Republished from Refined Right
The University of Houston Student Government Association announced sanctions against SGA Vice President Rohini Sethi for saying “#AllLivesMatter” in a recent social media firestorm which engulfed the 42,000 student campus, sparking calls for her resignation.
Among the sanctions are requirements that Sethi serve a 50-day suspension from all official SGA duties without pay, mandatory attendance at a diversity training workshop, and mandatory attendance at three U of H cultural events per month, December excluded.
The sanctions also require her to draft a “letter of reflection” which “demonstrates an understanding of her responsibility as a public figure”, and give a public presentation about “the knowledge she has gained about cultural issues facing our society” at the upcoming Sep. 28 SGA Senate meeting.
Sethi deleted the post but student newspaper The Daily Cougar published a screenshot:
Sethi apologized but was sanctioned nonetheless.
“Since her original post, I have not felt that she has understood or respected how her actions have affected the people around her, as well as the reputation of SGA and the university,” SGA President Shane Smith said in a Jul. 29 statement announcing Sethi’s sanctions.
“I believe that many of the actions she took only further escalated the situation and were not in the best interests of the organization.”
During a Jul. 27 SGA meeting which lasted almost four hours, Smith was granted special emergency one-time powers to sanction Sethi.
The University of Houston appears to have distanced itself from SGA’s actions.
“The University of Houston has become aware that the Student Government Association (SGA) has suspended its vice president, Ms. Rohini Sethi, from participating in SGA activities,” the University of Houston said in an Aug. 1 statement.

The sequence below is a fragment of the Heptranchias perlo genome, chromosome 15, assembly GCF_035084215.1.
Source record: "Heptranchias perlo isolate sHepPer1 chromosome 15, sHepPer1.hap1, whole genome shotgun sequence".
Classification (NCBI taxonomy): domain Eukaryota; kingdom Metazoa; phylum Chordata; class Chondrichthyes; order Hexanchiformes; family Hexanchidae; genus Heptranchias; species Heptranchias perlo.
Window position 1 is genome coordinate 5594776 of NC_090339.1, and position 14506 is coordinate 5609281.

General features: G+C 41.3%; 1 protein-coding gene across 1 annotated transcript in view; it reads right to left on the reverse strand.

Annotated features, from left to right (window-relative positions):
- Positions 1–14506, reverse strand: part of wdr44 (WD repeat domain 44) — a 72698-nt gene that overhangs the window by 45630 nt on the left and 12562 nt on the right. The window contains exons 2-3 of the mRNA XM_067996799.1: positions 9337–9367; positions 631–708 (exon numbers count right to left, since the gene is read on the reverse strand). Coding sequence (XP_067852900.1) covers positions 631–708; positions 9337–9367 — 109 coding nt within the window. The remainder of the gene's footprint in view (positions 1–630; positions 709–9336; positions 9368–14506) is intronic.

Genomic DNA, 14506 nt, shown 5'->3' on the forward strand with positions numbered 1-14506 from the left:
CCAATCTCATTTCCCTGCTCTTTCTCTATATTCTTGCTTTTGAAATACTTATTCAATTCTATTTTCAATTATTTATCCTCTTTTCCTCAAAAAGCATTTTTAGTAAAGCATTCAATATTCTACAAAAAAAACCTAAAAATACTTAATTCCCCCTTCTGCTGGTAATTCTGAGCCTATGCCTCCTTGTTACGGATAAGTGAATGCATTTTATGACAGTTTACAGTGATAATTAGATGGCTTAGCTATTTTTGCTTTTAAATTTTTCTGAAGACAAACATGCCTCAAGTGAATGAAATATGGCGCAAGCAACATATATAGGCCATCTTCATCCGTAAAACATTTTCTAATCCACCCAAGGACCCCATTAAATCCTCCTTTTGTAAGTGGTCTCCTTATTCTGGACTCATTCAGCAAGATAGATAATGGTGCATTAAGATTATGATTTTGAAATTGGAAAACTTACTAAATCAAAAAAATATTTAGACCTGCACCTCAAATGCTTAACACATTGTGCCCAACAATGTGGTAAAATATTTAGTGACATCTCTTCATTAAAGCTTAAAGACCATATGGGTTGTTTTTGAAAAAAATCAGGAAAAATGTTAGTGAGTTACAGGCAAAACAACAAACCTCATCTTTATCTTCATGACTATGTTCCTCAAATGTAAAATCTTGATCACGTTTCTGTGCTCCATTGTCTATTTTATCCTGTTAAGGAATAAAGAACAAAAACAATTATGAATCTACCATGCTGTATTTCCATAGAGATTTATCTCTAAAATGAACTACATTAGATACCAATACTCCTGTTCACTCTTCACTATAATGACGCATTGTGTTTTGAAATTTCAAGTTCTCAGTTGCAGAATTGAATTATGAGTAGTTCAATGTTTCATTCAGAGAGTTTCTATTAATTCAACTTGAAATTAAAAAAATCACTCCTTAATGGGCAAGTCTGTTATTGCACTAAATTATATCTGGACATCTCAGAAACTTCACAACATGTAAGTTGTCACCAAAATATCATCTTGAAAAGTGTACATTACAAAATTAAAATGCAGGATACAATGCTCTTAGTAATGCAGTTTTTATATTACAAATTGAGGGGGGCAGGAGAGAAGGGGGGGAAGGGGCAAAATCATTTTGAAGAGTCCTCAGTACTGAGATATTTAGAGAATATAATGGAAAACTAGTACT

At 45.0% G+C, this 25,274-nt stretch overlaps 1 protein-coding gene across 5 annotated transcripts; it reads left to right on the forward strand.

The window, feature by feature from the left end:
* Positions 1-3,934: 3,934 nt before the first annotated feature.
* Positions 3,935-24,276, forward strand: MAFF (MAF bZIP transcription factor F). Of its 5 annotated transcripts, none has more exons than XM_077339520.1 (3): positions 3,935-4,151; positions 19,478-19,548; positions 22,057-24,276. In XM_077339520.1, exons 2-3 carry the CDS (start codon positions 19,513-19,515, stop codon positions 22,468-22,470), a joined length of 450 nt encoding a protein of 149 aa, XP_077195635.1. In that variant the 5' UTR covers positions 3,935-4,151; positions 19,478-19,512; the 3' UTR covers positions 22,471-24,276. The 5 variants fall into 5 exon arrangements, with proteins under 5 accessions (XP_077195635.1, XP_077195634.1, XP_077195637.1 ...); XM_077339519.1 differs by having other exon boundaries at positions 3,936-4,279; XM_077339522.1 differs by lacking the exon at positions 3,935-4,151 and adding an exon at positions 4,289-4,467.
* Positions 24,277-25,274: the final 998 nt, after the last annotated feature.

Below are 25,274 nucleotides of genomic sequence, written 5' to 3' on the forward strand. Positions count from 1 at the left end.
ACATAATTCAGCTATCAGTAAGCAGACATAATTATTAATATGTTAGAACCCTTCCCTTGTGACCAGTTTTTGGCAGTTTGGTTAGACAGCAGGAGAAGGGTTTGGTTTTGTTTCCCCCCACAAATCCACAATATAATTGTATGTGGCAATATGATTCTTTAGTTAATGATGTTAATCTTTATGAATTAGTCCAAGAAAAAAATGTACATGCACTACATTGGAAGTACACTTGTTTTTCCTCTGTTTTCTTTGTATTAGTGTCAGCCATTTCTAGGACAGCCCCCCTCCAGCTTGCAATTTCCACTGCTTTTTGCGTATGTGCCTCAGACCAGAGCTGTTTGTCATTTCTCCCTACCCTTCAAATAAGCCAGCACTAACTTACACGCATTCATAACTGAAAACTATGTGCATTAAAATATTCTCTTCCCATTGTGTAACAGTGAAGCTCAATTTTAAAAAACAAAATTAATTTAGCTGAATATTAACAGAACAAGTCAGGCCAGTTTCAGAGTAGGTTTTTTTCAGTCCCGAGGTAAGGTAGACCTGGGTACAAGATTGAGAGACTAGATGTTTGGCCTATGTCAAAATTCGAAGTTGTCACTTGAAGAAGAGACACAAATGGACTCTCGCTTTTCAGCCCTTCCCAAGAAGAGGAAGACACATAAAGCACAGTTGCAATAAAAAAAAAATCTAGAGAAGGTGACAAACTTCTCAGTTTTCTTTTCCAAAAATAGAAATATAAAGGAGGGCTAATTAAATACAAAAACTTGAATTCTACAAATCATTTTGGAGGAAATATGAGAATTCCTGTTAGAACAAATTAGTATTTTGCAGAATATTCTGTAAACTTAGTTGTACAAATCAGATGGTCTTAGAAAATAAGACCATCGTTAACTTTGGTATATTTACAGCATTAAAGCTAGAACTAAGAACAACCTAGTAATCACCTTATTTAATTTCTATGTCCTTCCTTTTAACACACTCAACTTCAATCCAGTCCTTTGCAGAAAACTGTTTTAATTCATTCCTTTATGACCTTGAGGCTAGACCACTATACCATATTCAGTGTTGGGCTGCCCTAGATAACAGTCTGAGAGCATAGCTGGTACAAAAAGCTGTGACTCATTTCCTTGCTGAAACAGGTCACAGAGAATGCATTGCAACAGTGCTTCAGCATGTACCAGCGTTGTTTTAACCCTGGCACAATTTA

“Actions by SGA, a registered student organization subject to its own governance, are not University actions and do not affect the academic standing of a student at the University of Houston. The University of Houston continues to stand firm in support of free speech and does not discipline students for exercising their Constitutional rights.”
Sethi’s sanctions for expressing a political opinion come at a time in which concerns continue to grow about the state of free speech rights on college campuses.
“I view Rohini’s suspension and all her sanctions as abhorrent,” said Matthew Wiltshire, former SGA Supreme Court Associate Justice until he resigned in protest over what he says is the organization’s refusal to support Sethi’s free speech rights.
“They are precisely the type of thought policing that produce a chilling effect on the minds of young people. SGA made it clear that, in their view, anyone who disagrees with them should sit silently by or be attacked for expressing a contrary opinion”
“I think it says that SGA doesn’t know how to run its own meetings and the fact that they need to make up a power they can’t grant in order to get what they want shows how far they are stretching,” Wiltshire said of the extraordinary powers granted to SGA President Smith to sanction Sethi.